I listened to a Podcast by Personality Hackers with Sir John Hargrave and he mentioned using the 5 whys technique to solve problems or make decisions. I investigated and thought this is worth sharing. By repeating the question why (5 times) after every previous answer you should get to the root cause/defect of the problem. It is like peeling an onion you start with your problem and first why.
- I can’t start my own blog – why? I have nothing to say.
- Why don’t you have anything to say? I’m boring
- Why do you think you are boring? I don’t do anything special
- Why don’t you do anything special? I’m afraid of failure
- Why are you afraid of failure? Lack of self-confidence
This is my example (for better or worse) and the root cause is lack of self-confidence. The last why is usually a broken process or an alterable behavior. So if we deal with the last why of lack of self-confidence maybe starting the blog will increase self-confidence. I decided to give another example I found on the web which might explain it better than my example as more concrete.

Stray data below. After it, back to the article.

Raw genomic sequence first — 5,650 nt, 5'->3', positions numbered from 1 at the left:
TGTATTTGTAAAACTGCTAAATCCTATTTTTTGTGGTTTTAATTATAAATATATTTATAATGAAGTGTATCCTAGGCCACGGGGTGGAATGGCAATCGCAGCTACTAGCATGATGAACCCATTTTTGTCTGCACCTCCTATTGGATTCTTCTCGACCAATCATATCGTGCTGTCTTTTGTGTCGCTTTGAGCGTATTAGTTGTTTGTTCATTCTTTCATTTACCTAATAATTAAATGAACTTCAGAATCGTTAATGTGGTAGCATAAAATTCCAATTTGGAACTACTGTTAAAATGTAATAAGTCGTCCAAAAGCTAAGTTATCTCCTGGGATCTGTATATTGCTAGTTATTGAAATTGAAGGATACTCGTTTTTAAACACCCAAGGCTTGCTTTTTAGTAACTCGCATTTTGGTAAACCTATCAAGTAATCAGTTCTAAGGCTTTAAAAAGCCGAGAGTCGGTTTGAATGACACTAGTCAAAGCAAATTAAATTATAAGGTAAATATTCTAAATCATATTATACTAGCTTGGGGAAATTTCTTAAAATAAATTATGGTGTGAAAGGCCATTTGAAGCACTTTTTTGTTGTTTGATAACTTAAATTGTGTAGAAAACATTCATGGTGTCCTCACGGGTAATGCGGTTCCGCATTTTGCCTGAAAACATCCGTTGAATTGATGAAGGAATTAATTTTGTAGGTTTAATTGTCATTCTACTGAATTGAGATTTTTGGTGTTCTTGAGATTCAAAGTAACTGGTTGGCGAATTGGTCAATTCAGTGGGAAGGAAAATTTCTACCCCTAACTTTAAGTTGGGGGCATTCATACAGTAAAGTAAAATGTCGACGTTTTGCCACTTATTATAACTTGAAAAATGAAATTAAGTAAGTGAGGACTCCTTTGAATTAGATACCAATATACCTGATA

- The battery is dead. (first why)
- The alternator is not functioning. (second why)
- The alternator belt has broken. (third why)
- The alternator belt was well beyond its useful service life and not replaced. (fourth why)
- The vehicle was not maintained according to the recommended service schedule. (fifth why, a root cause)
The key is to avoid assumptions and instead trace the problem through layers of concepts/preoccupation. Don’t stop at the first answer – question and drill down and see what comes up. It should be something more concrete that we can deal i.e. the alternator is not functioning. Why? The vehicle was not maintained (which is a process) that we can change. The hardest part is making sure we have the correct first question. There is more information on the web typed 5 whys in the search engine. Have a look and try it out.
You can always start now!